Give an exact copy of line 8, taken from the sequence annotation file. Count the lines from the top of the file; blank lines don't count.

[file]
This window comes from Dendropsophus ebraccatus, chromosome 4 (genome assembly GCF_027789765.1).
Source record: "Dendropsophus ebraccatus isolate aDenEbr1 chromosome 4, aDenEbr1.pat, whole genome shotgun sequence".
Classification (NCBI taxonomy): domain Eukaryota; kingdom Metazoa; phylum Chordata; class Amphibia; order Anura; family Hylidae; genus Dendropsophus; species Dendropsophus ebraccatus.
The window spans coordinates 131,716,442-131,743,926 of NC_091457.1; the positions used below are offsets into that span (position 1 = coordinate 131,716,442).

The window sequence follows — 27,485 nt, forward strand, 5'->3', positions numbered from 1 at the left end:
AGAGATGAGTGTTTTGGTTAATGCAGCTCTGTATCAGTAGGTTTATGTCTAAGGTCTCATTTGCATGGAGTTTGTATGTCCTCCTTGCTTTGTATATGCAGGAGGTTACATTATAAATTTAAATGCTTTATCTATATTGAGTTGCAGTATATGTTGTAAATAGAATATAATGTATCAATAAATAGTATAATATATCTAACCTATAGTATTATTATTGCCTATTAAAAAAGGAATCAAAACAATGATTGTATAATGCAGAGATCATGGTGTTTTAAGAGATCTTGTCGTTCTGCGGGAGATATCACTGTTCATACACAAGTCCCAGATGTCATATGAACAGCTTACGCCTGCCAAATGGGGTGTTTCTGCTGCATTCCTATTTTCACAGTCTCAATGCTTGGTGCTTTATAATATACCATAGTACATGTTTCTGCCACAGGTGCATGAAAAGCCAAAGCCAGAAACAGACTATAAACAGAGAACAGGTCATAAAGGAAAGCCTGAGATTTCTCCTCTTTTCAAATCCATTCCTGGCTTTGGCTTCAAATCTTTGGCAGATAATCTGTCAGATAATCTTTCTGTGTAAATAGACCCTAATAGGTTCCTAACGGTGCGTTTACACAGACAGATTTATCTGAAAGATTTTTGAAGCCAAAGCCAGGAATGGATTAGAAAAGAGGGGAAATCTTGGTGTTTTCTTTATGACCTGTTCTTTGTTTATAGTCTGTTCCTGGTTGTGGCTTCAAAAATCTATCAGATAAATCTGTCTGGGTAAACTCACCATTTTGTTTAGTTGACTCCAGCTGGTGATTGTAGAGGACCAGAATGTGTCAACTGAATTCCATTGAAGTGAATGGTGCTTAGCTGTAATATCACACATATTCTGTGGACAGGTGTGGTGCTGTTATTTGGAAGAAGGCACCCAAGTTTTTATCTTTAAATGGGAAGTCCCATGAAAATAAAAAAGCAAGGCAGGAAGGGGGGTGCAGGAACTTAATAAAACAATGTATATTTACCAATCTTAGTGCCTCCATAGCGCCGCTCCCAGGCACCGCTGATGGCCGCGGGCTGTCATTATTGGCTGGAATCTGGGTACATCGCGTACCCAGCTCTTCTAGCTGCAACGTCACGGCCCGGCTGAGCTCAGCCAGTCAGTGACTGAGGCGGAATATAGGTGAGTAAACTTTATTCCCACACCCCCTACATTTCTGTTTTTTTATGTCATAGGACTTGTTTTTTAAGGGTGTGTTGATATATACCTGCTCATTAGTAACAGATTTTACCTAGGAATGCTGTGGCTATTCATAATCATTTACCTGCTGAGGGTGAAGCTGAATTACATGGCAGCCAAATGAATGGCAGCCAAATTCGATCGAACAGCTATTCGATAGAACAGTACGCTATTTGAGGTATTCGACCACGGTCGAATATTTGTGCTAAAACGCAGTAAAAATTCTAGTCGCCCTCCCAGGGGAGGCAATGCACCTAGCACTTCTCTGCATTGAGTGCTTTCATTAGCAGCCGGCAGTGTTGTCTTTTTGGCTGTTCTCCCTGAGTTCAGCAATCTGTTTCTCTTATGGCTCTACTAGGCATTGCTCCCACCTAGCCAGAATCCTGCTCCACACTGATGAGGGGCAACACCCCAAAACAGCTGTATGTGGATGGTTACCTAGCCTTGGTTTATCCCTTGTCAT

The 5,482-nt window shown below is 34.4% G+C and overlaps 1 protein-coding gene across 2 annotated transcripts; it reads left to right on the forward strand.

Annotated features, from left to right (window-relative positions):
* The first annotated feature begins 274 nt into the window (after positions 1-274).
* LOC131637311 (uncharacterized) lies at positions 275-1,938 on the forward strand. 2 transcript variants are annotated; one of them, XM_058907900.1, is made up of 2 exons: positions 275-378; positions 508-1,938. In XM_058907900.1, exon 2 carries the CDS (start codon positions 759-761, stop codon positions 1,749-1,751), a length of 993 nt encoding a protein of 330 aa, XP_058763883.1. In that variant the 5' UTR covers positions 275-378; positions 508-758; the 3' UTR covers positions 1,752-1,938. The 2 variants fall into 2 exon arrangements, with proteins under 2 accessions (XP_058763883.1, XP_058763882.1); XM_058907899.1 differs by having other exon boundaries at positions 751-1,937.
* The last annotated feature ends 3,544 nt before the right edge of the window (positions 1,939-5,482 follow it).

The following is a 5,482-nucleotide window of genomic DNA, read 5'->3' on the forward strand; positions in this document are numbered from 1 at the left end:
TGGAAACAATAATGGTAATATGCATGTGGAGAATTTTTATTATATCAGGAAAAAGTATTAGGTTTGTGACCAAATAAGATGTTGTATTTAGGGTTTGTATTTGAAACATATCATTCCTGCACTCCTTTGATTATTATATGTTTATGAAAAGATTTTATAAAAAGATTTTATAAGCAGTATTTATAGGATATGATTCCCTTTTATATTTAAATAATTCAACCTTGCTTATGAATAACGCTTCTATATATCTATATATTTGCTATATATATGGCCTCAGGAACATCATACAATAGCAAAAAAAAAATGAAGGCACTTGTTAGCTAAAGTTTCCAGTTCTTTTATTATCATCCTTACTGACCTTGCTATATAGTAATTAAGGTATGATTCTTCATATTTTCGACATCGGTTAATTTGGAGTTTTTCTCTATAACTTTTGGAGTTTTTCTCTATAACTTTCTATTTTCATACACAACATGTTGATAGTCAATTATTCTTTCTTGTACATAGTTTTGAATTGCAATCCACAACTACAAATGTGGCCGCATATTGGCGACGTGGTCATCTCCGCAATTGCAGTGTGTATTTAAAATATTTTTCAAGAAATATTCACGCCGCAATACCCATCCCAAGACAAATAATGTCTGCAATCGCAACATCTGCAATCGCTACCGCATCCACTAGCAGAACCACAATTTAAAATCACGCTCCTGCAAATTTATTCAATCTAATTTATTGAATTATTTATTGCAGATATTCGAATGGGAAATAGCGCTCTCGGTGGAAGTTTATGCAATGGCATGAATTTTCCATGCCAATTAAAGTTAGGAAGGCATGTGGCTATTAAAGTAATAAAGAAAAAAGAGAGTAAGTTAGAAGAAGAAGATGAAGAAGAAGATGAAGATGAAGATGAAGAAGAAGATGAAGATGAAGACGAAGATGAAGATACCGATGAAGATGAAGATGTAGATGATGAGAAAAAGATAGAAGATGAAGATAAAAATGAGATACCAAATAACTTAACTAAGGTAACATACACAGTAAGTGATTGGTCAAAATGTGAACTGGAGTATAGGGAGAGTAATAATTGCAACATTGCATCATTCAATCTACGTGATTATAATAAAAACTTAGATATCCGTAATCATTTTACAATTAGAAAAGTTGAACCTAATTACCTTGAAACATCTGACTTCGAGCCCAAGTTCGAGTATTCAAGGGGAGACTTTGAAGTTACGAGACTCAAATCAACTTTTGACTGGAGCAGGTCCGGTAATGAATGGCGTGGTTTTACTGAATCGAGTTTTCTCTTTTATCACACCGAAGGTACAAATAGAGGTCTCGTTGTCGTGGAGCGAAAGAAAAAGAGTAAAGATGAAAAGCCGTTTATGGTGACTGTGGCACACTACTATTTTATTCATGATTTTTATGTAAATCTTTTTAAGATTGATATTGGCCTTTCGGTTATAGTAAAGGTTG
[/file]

Annotated features, from left to right (window-relative positions):